How safe is the smallpox vaccine?
The smallpox vaccine is the best protection you can get if you are exposed
to the smallpox virus. Most people experience normal, usually mild reactions
that include a sore arm, fever, and body aches. In recent tests, one
in three people felt bad enough to miss work, school, or recreational
activity or had trouble sleeping after receiving the vaccine. However,
the vaccine does have some risks. In the past, about 1,000 people for
every 1 million people vaccinated for the first time experienced reactions
that, while not life-threatening, were serious.
reactions include a vigorous (toxic or allergic) reaction at the site
of the vaccination and spread of the vaccinia virus (the live virus
in the smallpox vaccine) to other parts of the body and to other people.
These reactions typically do not require medical attention. Rarely,
people have had very bad reactions to the vaccine. In the past, between
14 and 52 people per 1 million vaccinated experienced potentially life-threatening
reactions, including eczema vaccinatum, progressive vaccinia (or vaccinia
necrosum), or postvaccinal encephalitis. Based on past experience, it
is estimated that between 1 and 2 people out of every 1 million people
vaccinated will die as a result of life-threatening reactions to the
vaccine. Careful screening of potential vaccine recipients is essential
to ensure that those at increased risk do not receive the vaccine.
most likely to have side effects are people who have, or even once had,
skin conditions, (especially eczema or atopic dermatitis) and people with
weakened immune systems, such as those who have received a transplant,
are HIV positive, or are receiving treatment for cancer. Anyone who falls
within these categories, or lives with someone who falls into one of these
categories, should NOT get the smallpox vaccine unless they are exposed
to the disease.
women should not get the vaccine because of the risk it poses to the fetus.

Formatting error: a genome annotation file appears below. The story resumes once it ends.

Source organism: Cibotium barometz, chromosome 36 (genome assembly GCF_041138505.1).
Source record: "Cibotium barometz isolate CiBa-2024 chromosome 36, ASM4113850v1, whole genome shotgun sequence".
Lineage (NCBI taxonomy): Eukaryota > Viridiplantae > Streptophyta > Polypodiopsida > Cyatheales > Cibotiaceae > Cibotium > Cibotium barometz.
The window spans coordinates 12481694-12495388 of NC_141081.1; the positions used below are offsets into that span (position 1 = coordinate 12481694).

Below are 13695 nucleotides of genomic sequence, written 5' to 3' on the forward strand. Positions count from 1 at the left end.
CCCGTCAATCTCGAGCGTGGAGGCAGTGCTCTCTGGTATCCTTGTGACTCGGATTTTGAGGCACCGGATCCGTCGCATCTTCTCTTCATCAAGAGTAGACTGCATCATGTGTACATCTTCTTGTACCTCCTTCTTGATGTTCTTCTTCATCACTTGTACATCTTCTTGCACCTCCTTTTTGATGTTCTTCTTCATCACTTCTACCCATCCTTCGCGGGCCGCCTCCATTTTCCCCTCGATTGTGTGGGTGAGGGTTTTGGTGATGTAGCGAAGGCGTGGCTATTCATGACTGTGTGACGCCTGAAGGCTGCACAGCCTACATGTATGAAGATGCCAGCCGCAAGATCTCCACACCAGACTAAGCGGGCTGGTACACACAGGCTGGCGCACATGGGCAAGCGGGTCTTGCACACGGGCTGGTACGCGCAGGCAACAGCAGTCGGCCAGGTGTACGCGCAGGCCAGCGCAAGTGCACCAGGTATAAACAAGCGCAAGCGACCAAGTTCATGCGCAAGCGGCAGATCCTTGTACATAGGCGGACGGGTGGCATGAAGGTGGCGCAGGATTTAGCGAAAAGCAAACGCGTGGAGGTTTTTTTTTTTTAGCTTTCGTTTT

Women who are breastfeeding should not get the vaccine. Children younger
than 12 months of age should not get the vaccine. Also, the Advisory Committee
on Immunization Practices (ACIP) advises against non-emergency use of
smallpox vaccine in children younger than 18 years of age.
(updated Dec 9, 2002)
should NOT get the vaccine?
People who should not get the vaccine include anyone who is allergic to
the vaccine or any of its components; pregnant women; women who are breastfeeding;
anyone under 12 months of age; people who have, or have had, skin conditions
(especially eczema and atopic dermatitis); and people with weakened immune
systems, such as those who have received a transplant, are HIV positive,
are receiving treatment for cancer, or are taking medications (like steroids)
that suppress the immune system. (The Advisory Committee on Immunization
Practices [ACIP] advises against non-emergency use of smallpox vaccine
in anyone under 18 years of age.) These people should not receive the
vaccine unless they have been exposed to smallpox. (updated
Dec 9, 2002)
you get the smallpox vaccine if you have a weakened immune system (e.g.,
you are immunocompromised)?
No, you should not be vaccinated, unless there is a smallpox outbreak
and you have been directly exposed to the smallpox virus. Vaccination
can cause deaths in people with weakened immune systems. Thus, there is
no need to take the risks associated with smallpox vaccination unless
you have been directly exposed to smallpox—and even then, you should first
consult a physician or health care provider. (added Nov 13, 2002)
women are discouraged from getting the vaccine. Is there a danger to them
(or to an unborn child) if broader vaccination occurs, increasing the
potential for contact with vaccinated people?
Pregnant women should NOT be vaccinated in the absence of a smallpox outbreak
because of risk of fetal infection. Inadvertent transmission of vaccinia
virus to a pregnant woman could also put the fetus at risk. Vaccinated
persons must be very cautious to prevent transmission of the vaccine virus